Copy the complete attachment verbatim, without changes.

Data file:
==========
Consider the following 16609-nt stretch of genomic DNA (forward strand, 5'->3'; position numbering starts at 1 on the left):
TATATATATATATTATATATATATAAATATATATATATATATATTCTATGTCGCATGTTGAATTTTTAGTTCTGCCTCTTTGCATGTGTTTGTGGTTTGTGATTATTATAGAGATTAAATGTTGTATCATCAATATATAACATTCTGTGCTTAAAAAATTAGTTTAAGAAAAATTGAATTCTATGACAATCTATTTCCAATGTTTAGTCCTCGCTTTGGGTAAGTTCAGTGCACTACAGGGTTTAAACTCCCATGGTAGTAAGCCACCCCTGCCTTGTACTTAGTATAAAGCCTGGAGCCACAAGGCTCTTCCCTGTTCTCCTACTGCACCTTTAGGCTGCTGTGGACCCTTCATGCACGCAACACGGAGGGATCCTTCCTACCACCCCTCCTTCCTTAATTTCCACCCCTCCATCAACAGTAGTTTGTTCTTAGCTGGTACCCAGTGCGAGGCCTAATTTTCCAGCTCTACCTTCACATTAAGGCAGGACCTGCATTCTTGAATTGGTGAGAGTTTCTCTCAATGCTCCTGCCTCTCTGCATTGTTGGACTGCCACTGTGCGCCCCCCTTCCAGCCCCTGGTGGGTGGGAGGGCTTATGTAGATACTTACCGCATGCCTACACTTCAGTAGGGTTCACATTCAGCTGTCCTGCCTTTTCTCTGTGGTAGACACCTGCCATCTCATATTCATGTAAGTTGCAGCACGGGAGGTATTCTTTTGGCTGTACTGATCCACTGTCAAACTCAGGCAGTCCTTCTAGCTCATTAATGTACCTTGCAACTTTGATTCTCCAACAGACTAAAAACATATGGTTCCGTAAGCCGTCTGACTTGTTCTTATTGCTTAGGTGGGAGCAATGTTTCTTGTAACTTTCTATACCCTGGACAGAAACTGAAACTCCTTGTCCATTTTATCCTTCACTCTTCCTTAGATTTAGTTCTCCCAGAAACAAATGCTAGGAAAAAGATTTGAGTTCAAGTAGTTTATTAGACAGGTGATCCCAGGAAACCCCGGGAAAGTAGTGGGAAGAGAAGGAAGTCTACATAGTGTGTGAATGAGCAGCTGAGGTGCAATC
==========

Consider the following 16609-nt stretch of genomic DNA (forward strand, 5'->3'; position numbering starts at 1 on the left):
TATATATATATATTATATATATATAAATATATATATATATATATTCTATGTCGCATGTTGAATTTTTAGTTCTGCCTCTTTGCATGTGTTTGTGGTTTGTGATTATTATAGAGATTAAATGTTGTATCATCAATATATAACATTCTGTGCTTAAAAAATTAGTTTAAGAAAAATTGAATTCTATGACAATCTATTTCCAATGTTTAGTCCTCGCTTTGGGTAAGTTCAGTGCACTACAGGGTTTAAACTCCCATGGTAGTAAGCCACCCCTGCCTTGTACTTAGTATAAAGCCTGGAGCCACAAGGCTCTTCCCTGTTCTCCTACTGCACCTTTAGGCTGCTGTGGACCCTTCATGCACGCAACACGGAGGGATCCTTCCTACCACCCCTCCTTCCTTAATTTCCACCCCTCCATCAACAGTAGTTTGTTCTTAGCTGGTACCCAGTGCGAGGCCTAATTTTCCAGCTCTACCTTCACATTAAGGCAGGACCTGCATTCTTGAATTGGTGAGAGTTTCTCTCAATGCTCCTGCCTCTCTGCATTGTTGGACTGCCACTGTGCGCCCCCCTTCCAGCCCCTGGTGGGTGGGAGGGCTTATGTAGATACTTACCGCATGCCTACACTTCAGTAGGGTTCACATTCAGCTGTCCTGCCTTTTCTCTGTGGTAGACACCTGCCATCTCATATTCATGTAAGTTGCAGCACGGGAGGTATTCTTTTGGCTGTACTGATCCACTGTCAAACTCAGGCAGTCCTTCTAGCTCATTAATGTACCTTGCAACTTTGATTCTCCAACAGACTAAAAACATATGGTTCCGTAAGCCGTCTGACTTGTTCTTATTGCTTAGGTGGGAGCAATGTTTCTTGTAACTTTCTATACCCTGGACAGAAACTGAAACTCCTTGTCCATTTTATCCTTCACTCTTCCTTAGATTTAGTTCTCCCAGAAACAAATGCTAGGAAAAAGATTTGAGTTCAAGTAGTTTATTAGACAGGTGATCCCAGGAAACCCCGGGAAAGTAGTGGGAAGAGAAGGAAGTCTACATAGTGTGTGAATGAGCAGCTGAGGTGCAATC